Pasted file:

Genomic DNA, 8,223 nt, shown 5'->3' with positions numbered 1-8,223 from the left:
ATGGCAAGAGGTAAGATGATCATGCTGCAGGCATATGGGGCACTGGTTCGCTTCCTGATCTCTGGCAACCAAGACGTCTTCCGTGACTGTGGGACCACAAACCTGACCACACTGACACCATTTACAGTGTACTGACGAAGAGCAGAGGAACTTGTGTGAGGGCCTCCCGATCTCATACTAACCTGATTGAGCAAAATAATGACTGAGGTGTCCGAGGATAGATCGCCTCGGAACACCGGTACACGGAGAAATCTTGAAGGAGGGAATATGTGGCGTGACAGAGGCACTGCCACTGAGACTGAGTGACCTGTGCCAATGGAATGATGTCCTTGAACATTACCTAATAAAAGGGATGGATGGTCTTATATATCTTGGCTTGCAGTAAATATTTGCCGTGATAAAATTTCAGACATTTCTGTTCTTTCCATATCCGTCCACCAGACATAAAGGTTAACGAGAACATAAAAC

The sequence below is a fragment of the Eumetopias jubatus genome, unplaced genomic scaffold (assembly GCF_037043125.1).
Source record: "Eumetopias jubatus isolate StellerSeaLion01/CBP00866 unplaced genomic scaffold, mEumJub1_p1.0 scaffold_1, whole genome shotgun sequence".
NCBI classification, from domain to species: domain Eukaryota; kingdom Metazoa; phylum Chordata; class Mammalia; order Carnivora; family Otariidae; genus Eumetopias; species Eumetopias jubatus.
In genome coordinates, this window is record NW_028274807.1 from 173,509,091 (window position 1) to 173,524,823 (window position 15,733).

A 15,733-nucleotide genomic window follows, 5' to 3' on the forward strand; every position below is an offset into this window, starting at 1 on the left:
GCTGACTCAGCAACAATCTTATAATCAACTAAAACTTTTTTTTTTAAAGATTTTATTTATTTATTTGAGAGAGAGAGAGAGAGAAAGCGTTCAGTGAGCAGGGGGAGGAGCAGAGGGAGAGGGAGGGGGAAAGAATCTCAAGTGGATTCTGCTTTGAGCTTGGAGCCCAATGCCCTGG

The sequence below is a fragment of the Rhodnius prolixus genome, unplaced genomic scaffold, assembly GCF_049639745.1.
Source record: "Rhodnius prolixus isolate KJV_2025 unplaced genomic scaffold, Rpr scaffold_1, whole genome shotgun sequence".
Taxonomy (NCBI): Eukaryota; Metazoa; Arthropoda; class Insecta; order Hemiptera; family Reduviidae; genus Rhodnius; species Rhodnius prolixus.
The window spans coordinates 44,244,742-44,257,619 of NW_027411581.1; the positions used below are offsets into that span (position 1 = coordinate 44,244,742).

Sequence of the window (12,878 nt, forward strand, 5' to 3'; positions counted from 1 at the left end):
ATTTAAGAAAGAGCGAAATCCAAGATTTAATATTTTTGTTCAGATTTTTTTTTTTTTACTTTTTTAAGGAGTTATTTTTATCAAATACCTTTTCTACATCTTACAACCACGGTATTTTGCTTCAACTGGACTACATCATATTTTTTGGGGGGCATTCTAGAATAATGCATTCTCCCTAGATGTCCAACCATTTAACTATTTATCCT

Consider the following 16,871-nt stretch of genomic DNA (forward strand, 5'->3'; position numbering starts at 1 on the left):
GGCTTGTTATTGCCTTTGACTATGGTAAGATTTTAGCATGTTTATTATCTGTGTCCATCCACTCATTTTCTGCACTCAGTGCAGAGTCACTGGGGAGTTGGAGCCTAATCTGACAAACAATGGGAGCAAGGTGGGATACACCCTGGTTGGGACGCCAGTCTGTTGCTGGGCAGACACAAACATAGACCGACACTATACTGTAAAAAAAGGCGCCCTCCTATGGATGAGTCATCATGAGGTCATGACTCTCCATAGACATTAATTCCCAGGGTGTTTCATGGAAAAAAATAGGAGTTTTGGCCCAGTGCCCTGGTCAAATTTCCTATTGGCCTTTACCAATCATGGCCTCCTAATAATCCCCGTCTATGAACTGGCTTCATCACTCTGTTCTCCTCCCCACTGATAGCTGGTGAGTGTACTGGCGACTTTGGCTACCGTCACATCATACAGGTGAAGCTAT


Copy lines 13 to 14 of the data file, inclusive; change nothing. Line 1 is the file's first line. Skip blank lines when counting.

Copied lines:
Sequence of the window (12,878 nt, forward strand, 5' to 3'; positions counted from 1 at the left end):
ATTTAAGAAAGAGCGAAATCCAAGATTTAATATTTTTGTTCAGATTTTTTTTTTTTTACTTTTTTAAGGAGTTATTTTTATCAAATACCTTTTCTACATCTTACAACCACGGTATTTTGCTTCAACTGGACTACATCATATTTTTTGGGGGGCATTCTAGAATAATGCATTCTCCCTAGATGTCCAACCATTTAACTATTTATCCT